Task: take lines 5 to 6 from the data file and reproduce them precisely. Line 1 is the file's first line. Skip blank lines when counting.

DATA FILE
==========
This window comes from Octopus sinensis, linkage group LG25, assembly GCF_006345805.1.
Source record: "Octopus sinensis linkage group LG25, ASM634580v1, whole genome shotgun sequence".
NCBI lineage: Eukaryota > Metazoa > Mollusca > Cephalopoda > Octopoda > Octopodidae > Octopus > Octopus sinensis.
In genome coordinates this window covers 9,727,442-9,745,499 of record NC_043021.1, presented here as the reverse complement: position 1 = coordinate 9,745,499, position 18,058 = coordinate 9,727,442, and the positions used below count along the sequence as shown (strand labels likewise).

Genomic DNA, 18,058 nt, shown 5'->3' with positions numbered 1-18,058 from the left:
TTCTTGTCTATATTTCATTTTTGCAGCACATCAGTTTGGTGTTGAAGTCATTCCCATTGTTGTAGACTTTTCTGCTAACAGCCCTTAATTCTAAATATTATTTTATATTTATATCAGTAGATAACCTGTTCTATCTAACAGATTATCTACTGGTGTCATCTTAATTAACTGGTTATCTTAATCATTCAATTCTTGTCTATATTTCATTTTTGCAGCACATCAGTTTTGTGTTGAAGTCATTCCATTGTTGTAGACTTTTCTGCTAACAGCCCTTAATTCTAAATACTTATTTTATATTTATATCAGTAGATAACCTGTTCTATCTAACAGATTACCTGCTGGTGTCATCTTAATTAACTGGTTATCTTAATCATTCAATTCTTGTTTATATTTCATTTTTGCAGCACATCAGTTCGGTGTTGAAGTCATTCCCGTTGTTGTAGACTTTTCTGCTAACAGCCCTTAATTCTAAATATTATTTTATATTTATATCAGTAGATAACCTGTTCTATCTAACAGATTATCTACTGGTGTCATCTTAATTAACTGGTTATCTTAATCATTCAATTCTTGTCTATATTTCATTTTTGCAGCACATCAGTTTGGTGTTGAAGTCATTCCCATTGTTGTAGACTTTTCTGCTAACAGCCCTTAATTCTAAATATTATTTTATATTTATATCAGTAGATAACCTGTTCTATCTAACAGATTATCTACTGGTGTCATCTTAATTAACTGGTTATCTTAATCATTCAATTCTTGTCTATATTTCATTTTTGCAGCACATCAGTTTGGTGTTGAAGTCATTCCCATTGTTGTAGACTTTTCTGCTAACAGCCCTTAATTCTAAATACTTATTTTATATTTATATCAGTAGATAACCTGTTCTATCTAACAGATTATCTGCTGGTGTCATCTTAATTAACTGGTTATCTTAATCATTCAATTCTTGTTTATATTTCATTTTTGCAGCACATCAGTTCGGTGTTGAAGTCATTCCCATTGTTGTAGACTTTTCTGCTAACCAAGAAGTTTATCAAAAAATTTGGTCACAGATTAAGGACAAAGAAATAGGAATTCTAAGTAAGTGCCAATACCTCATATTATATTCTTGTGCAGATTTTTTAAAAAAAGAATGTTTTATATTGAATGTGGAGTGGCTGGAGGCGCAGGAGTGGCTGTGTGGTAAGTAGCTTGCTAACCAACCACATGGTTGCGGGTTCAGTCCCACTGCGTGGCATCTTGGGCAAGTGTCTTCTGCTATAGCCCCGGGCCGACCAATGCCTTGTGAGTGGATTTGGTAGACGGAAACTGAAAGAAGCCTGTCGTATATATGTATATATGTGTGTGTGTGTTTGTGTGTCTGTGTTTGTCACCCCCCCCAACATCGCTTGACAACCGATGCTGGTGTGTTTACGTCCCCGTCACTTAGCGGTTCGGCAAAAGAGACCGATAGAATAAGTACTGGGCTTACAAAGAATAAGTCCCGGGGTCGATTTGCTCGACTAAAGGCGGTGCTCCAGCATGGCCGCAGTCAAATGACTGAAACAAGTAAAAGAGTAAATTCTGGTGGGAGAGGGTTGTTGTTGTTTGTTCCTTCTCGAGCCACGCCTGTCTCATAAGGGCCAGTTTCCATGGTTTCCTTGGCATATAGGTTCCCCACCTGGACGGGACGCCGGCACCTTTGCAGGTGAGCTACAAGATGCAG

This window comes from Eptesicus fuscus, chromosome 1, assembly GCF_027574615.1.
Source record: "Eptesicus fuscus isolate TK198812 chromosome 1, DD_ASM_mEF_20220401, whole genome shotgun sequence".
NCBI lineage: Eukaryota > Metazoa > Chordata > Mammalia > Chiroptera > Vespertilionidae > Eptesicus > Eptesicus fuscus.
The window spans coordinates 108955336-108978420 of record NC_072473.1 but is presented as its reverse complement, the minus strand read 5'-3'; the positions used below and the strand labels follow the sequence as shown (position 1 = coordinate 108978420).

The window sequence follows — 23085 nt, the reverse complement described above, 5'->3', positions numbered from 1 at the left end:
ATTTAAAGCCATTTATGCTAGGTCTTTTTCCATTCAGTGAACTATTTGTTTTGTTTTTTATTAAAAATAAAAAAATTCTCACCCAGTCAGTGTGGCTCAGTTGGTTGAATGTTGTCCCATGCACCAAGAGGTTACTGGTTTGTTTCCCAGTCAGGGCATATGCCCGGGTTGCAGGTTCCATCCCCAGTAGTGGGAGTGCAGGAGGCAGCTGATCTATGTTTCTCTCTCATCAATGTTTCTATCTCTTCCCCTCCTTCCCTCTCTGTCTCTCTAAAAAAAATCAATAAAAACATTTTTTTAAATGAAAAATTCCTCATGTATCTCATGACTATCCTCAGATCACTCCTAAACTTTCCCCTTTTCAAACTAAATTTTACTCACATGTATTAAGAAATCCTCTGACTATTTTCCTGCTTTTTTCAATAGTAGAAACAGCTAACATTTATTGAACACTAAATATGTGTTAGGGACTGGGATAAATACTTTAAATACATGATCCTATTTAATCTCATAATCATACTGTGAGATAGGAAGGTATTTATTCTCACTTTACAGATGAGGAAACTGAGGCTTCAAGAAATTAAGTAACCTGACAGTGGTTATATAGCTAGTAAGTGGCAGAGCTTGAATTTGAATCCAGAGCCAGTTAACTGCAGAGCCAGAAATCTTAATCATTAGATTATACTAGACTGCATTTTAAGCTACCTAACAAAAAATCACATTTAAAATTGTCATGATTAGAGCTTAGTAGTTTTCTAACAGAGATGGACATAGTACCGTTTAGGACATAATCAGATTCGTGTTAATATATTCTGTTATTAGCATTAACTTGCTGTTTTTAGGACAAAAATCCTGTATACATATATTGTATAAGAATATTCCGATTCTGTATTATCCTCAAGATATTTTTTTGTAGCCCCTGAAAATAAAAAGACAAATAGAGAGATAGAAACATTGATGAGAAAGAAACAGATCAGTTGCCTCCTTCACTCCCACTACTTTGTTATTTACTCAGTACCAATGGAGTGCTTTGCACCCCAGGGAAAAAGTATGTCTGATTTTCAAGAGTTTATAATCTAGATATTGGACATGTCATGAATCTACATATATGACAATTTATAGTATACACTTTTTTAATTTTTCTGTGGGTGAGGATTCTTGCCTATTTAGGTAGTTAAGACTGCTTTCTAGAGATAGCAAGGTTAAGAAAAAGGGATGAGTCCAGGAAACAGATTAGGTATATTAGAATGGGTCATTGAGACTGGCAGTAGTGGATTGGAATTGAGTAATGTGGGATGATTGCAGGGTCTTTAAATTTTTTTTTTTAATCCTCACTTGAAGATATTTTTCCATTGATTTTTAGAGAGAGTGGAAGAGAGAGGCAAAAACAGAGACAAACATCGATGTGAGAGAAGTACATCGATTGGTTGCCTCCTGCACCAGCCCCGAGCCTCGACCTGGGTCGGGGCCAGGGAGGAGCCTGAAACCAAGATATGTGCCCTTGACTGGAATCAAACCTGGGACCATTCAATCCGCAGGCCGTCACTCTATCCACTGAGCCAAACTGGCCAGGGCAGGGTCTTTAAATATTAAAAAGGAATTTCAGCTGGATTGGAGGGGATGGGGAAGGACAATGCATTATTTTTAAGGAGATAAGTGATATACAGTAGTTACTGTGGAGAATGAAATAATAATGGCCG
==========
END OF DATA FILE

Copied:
Genomic DNA, 18,058 nt, shown 5'->3' with positions numbered 1-18,058 from the left:
TTCTTGTCTATATTTCATTTTTGCAGCACATCAGTTTGGTGTTGAAGTCATTCCCATTGTTGTAGACTTTTCTGCTAACAGCCCTTAATTCTAAATATTATTTTATATTTATATCAGTAGATAACCTGTTCTATCTAACAGATTATCTACTGGTGTCATCTTAATTAACTGGTTATCTTAATCATTCAATTCTTGTCTATATTTCATTTTTGCAGCACATCAGTTTTGTGTTGAAGTCATTCCATTGTTGTAGACTTTTCTGCTAACAGCCCTTAATTCTAAATACTTATTTTATATTTATATCAGTAGATAACCTGTTCTATCTAACAGATTACCTGCTGGTGTCATCTTAATTAACTGGTTATCTTAATCATTCAATTCTTGTTTATATTTCATTTTTGCAGCACATCAGTTCGGTGTTGAAGTCATTCCCGTTGTTGTAGACTTTTCTGCTAACAGCCCTTAATTCTAAATATTATTTTATATTTATATCAGTAGATAACCTGTTCTATCTAACAGATTATCTACTGGTGTCATCTTAATTAACTGGTTATCTTAATCATTCAATTCTTGTCTATATTTCATTTTTGCAGCACATCAGTTTGGTGTTGAAGTCATTCCCATTGTTGTAGACTTTTCTGCTAACAGCCCTTAATTCTAAATATTATTTTATATTTATATCAGTAGATAACCTGTTCTATCTAACAGATTATCTACTGGTGTCATCTTAATTAACTGGTTATCTTAATCATTCAATTCTTGTCTATATTTCATTTTTGCAGCACATCAGTTTGGTGTTGAAGTCATTCCCATTGTTGTAGACTTTTCTGCTAACAGCCCTTAATTCTAAATACTTATTTTATATTTATATCAGTAGATAACCTGTTCTATCTAACAGATTATCTGCTGGTGTCATCTTAATTAACTGGTTATCTTAATCATTCAATTCTTGTTTATATTTCATTTTTGCAGCACATCAGTTCGGTGTTGAAGTCATTCCCATTGTTGTAGACTTTTCTGCTAACCAAGAAGTTTATCAAAAAATTTGGTCACAGATTAAGGACAAAGAAATAGGAATTCTAAGTAAGTGCCAATACCTCATATTATATTCTTGTGCAGATTTTTTAAAAAAAGAATGTTTTATATTGAATGTGGAGTGGCTGGAGGCGCAGGAGTGGCTGTGTGGTAAGTAGCTTGCTAACCAACCACATGGTTGCGGGTTCAGTCCCACTGCGTGGCATCTTGGGCAAGTGTCTTCTGCTATAGCCCCGGGCCGACCAATGCCTTGTGAGTGGATTTGGTAGACGGAAACTGAAAGAAGCCTGTCGTATATATGTATATATGTGTGTGTGTGTTTGTGTGTCTGTGTTTGTCACCCCCCCCAACATCGCTTGACAACCGATGCTGGTGTGTTTACGTCCCCGTCACTTAGCGGTTCGGCAAAAGAGACCGATAGAATAAGTACTGGGCTTACAAAGAATAAGTCCCGGGGTCGATTTGCTCGACTAAAGGCGGTGCTCCAGCATGGCCGCAGTCAAATGACTGAAACAAGTAAAAGAGTAAATTCTGGTGGGAGAGGGTTGTTGTTGTTTGTTCCTTCTCGAGCCACGCCTGTCTCATAAGGGCCAGTTTCCATGGTTTCCTTGGCATATAGGTTCCCCACCTGGACGGGACGCCGGCACCTTTGCAGGTGAGCTACAAGATGCAG